The camera is set to manual at f/5.6 and 1/100 sec. The shutter has to be fast enough to catch people if they are moving and the aperture has to be wide enough that everyone in a group is in focus. I set the flash to make up for the smaller aperture and faster shutter speed. In previous versions of the booth I used two Canon Speedlights and umbrellas. This year I switched to one regular studio strobe (with a silver umbrella) centered above the camera. I did this because the strobe has more power and a faster recycle time. With one speedlight I would have to crank it up to 1/2 power or full power and the battery would drain quickly and it would need a few seconds to recycle between flashes. With two speedlights, each could use half the power and recycle would be faster but I would have to place them on the right and left of the camera. In that situation, I would get weird shadow areas sometimes depending on where the subjects were standing. With one light right above the camera the subject could move right or left or closer or further away and the light would be relatively even. It would be brighter when they are closer and dimmer farther away but I don't think there is much you can do about that without physically changing the flash setting for every shot. I was able to compensate for distance in Lightroom by changing the exposure up or down a stop.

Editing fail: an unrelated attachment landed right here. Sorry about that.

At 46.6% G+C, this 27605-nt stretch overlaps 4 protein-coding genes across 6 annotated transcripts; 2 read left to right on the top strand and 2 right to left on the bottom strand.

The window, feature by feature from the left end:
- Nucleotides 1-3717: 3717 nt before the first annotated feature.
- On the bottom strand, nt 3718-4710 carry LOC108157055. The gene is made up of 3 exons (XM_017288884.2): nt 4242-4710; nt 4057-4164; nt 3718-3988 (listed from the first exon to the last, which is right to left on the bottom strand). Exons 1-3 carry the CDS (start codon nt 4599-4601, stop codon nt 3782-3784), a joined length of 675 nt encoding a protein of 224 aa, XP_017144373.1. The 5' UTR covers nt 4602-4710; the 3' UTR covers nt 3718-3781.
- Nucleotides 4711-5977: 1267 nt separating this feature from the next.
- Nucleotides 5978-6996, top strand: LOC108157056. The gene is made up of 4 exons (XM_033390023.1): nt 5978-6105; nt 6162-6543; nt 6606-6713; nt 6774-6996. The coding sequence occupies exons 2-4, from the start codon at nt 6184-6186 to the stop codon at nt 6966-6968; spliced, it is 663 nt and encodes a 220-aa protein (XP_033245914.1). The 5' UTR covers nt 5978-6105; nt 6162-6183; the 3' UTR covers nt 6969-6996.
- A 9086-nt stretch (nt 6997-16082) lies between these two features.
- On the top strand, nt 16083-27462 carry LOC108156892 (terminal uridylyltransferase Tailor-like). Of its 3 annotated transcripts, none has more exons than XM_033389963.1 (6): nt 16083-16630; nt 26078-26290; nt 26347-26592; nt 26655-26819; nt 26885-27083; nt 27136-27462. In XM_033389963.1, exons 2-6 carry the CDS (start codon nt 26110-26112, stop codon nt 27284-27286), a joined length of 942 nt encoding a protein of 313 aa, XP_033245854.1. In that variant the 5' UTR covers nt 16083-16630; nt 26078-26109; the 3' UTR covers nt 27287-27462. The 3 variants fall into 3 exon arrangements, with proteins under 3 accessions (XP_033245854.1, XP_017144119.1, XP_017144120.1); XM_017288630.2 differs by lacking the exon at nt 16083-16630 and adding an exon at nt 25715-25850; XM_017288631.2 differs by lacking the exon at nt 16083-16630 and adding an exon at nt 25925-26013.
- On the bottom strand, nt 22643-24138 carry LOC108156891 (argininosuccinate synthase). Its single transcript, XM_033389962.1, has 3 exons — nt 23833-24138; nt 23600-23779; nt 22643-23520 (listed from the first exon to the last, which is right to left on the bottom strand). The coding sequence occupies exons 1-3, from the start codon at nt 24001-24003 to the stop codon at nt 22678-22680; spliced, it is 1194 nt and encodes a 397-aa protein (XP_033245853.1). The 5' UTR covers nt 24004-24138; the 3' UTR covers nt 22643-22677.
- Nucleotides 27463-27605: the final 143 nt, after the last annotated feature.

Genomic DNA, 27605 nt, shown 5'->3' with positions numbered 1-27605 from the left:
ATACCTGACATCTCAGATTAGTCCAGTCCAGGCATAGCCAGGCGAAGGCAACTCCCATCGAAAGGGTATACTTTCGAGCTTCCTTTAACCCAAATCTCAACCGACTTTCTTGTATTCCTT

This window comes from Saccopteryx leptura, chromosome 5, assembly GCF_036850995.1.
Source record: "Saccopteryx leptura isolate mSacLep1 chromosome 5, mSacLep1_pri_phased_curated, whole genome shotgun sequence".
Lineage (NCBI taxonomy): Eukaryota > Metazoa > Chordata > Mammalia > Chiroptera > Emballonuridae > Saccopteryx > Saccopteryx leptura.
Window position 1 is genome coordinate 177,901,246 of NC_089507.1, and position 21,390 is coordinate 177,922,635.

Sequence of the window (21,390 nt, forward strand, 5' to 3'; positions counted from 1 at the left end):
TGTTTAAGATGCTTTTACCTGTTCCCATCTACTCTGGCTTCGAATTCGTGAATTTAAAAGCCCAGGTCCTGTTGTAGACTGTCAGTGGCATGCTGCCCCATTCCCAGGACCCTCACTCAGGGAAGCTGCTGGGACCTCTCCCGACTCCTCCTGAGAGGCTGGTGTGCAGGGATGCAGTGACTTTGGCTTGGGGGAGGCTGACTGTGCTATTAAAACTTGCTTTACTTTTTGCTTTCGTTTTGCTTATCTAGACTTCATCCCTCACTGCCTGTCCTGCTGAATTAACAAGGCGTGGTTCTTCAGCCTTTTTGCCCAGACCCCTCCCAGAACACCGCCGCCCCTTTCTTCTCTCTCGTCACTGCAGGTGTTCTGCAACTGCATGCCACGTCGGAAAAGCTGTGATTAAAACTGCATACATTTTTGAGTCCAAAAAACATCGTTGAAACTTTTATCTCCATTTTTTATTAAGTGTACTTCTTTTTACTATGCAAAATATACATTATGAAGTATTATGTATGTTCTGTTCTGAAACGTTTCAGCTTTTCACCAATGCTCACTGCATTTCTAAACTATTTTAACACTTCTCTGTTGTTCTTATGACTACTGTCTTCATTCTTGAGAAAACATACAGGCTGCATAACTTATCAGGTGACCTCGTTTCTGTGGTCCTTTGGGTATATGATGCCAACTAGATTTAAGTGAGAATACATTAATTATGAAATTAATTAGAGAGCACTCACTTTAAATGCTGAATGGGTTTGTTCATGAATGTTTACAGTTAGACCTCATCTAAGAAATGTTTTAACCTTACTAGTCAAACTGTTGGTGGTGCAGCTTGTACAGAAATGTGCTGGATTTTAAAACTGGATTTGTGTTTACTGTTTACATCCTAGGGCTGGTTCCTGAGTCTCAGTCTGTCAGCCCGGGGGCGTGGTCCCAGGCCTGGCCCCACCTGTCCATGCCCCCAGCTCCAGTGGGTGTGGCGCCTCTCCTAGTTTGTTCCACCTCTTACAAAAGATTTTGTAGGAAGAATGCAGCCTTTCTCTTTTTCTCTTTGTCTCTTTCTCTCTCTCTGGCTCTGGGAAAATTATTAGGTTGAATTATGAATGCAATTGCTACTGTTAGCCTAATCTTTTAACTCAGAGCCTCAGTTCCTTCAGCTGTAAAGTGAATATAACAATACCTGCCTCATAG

Things that didn't change: I still have a remote control so that guests can take the photos themselves and I can walk away and enjoy the party. I use a cheap Cowboy Studio wireless remote. I bought some of those newish Yongnuo radio triggers as a backup system too. Guests can view each photo on a monitor as they are taking them. I use the A/V out to RCA cable to connect the camera and monitor. And like last year, guests who have had 2 or more cocktails are 58% more willing to do the Macarena or something else awesome in front of the camera. So I still encourage that.

This year the real game changer was printing photos as I went. I had looked into it before but always found that the real photo printers were in the $2000-3000 range. There was no way I could make my money back on that without booking the photo booth every weekend for the next year. But last week a photographer friend introduced me to Canon's mini photo printers which come in under $100 and made printing much more reasonable from a cost perspective. They aren't super fast—about 60 seconds for a 4x6—but waiting a minute for a photo seems fast when you aren't expecting an instant print.

So, that's how it works! Any questions?